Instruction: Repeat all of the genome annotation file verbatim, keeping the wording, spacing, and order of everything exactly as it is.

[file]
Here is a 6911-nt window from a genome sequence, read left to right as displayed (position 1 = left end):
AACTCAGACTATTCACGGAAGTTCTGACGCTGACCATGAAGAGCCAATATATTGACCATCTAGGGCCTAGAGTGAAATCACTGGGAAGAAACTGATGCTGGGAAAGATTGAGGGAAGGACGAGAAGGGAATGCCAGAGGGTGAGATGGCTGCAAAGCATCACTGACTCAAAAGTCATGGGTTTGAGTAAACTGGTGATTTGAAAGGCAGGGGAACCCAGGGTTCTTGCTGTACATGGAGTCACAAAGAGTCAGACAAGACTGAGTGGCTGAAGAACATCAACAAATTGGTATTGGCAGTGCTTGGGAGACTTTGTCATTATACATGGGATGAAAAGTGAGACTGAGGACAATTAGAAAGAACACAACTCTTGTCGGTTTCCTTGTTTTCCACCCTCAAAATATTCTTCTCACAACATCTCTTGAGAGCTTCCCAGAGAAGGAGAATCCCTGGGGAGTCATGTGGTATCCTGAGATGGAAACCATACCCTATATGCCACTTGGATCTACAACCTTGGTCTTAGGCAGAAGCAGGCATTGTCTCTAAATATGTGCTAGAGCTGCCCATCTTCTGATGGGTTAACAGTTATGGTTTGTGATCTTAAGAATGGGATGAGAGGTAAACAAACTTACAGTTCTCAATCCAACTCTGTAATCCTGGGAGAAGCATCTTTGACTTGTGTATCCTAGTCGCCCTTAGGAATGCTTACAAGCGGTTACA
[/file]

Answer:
Here is a 6911-nt window from a genome sequence, read left to right as displayed (position 1 = left end):
AACTCAGACTATTCACGGAAGTTCTGACGCTGACCATGAAGAGCCAATATATTGACCATCTAGGGCCTAGAGTGAAATCACTGGGAAGAAACTGATGCTGGGAAAGATTGAGGGAAGGACGAGAAGGGAATGCCAGAGGGTGAGATGGCTGCAAAGCATCACTGACTCAAAAGTCATGGGTTTGAGTAAACTGGTGATTTGAAAGGCAGGGGAACCCAGGGTTCTTGCTGTACATGGAGTCACAAAGAGTCAGACAAGACTGAGTGGCTGAAGAACATCAACAAATTGGTATTGGCAGTGCTTGGGAGACTTTGTCATTATACATGGGATGAAAAGTGAGACTGAGGACAATTAGAAAGAACACAACTCTTGTCGGTTTCCTTGTTTTCCACCCTCAAAATATTCTTCTCACAACATCTCTTGAGAGCTTCCCAGAGAAGGAGAATCCCTGGGGAGTCATGTGGTATCCTGAGATGGAAACCATACCCTATATGCCACTTGGATCTACAACCTTGGTCTTAGGCAGAAGCAGGCATTGTCTCTAAATATGTGCTAGAGCTGCCCATCTTCTGATGGGTTAACAGTTATGGTTTGTGATCTTAAGAATGGGATGAGAGGTAAACAAACTTACAGTTCTCAATCCAACTCTGTAATCCTGGGAGAAGCATCTTTGACTTGTGTATCCTAGTCGCCCTTAGGAATGCTTACAAGCGGTTACA